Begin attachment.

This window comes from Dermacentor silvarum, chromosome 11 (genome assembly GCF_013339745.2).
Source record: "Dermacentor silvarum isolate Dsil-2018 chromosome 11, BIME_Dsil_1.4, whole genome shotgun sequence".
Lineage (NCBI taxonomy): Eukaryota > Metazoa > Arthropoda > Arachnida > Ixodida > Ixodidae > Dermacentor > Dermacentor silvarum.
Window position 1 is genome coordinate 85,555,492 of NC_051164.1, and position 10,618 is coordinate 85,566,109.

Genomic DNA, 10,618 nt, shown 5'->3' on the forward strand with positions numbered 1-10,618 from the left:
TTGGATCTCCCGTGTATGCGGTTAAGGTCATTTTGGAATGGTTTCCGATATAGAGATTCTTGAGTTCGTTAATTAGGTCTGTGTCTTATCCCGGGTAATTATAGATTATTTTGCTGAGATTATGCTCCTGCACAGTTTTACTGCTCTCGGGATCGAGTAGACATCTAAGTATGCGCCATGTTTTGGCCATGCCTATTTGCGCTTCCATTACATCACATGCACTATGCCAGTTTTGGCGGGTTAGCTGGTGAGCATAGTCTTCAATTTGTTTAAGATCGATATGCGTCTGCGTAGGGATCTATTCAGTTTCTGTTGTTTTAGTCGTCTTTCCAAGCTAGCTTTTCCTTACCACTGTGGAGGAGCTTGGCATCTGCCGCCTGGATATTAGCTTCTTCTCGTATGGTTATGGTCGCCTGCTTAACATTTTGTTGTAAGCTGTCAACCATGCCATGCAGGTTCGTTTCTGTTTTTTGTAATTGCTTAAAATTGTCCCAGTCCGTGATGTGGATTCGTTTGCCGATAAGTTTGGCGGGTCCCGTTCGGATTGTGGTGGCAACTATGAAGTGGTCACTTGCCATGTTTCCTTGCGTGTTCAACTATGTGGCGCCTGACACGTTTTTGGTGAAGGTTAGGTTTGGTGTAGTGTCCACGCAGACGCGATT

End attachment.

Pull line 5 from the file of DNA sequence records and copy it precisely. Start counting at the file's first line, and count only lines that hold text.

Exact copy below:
Genomic DNA, 10,618 nt, shown 5'->3' on the forward strand with positions numbered 1-10,618 from the left: